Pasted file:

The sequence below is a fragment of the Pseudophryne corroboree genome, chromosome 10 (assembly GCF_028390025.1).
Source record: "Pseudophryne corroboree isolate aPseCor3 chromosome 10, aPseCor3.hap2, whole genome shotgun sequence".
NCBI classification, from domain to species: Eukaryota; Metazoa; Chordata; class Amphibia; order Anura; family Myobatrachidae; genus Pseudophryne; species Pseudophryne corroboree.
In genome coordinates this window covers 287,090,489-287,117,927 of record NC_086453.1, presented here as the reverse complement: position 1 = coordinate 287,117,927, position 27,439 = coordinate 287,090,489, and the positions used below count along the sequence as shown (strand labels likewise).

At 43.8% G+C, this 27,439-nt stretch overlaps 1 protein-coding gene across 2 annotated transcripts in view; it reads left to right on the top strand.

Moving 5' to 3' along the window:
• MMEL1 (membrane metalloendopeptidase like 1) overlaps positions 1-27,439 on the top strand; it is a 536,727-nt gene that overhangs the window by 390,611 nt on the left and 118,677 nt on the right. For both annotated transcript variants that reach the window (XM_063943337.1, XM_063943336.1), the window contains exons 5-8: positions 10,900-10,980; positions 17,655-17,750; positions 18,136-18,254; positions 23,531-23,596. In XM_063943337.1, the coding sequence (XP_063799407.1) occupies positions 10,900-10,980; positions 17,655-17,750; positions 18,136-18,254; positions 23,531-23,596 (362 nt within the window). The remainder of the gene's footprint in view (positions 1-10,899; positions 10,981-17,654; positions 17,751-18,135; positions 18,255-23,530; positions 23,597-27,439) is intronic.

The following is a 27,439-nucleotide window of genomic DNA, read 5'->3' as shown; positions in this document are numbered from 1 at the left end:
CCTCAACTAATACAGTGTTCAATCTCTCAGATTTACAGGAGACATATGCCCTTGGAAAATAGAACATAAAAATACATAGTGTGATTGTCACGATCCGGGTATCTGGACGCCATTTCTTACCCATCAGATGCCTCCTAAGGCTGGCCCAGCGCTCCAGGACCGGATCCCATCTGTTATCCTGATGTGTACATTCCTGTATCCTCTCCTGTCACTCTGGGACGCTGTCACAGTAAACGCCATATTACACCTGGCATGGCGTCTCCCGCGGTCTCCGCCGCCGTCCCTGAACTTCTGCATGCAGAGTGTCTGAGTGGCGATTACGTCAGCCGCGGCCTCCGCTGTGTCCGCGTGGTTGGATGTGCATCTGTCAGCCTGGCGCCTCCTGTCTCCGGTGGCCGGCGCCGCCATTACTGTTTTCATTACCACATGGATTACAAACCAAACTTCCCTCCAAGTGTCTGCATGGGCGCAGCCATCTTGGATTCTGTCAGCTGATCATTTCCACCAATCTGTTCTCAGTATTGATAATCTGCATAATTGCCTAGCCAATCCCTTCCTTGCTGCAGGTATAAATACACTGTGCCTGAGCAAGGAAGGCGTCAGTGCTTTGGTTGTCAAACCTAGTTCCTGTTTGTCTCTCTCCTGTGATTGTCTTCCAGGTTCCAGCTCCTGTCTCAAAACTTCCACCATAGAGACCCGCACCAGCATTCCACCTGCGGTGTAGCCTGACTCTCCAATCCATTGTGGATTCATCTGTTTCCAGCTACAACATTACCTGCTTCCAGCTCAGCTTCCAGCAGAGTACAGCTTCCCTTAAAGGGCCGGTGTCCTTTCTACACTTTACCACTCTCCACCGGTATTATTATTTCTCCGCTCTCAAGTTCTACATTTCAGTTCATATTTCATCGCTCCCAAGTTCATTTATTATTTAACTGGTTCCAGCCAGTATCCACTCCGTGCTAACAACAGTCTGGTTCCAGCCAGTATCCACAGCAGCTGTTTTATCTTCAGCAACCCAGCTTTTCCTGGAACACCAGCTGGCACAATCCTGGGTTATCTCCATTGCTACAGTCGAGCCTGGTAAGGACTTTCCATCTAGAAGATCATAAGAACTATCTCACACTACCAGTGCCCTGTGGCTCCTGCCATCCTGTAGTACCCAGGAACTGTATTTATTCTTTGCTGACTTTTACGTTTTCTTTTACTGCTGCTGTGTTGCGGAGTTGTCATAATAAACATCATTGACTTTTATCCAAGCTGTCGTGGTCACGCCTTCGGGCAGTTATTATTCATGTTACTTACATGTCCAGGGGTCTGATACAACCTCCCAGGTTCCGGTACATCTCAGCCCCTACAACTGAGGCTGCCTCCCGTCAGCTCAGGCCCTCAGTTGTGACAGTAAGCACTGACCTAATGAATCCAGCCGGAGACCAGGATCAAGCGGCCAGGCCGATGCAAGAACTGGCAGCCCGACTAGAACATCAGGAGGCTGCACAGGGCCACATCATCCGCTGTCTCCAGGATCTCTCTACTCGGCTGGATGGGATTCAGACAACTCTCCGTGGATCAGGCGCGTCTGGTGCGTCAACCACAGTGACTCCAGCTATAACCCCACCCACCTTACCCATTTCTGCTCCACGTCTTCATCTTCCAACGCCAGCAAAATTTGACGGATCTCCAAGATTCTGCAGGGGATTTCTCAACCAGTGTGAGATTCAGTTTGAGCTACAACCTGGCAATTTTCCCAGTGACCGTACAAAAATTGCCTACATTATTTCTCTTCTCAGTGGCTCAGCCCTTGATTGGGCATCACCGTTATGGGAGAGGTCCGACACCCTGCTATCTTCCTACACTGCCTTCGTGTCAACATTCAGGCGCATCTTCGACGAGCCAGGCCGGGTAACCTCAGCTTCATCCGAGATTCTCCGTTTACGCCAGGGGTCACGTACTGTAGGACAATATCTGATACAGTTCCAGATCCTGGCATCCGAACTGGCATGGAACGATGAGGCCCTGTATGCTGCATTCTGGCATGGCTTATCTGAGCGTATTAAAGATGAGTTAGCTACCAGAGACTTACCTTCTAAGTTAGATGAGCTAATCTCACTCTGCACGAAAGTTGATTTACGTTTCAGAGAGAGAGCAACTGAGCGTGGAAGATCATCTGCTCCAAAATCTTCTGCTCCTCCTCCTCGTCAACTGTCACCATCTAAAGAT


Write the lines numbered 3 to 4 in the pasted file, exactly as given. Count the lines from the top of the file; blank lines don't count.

NCBI classification, from domain to species: Eukaryota; Metazoa; Chordata; class Amphibia; order Anura; family Myobatrachidae; genus Pseudophryne; species Pseudophryne corroboree.
In genome coordinates this window covers 287,090,489-287,117,927 of record NC_086453.1, presented here as the reverse complement: position 1 = coordinate 287,117,927, position 27,439 = coordinate 287,090,489, and the positions used below count along the sequence as shown (strand labels likewise).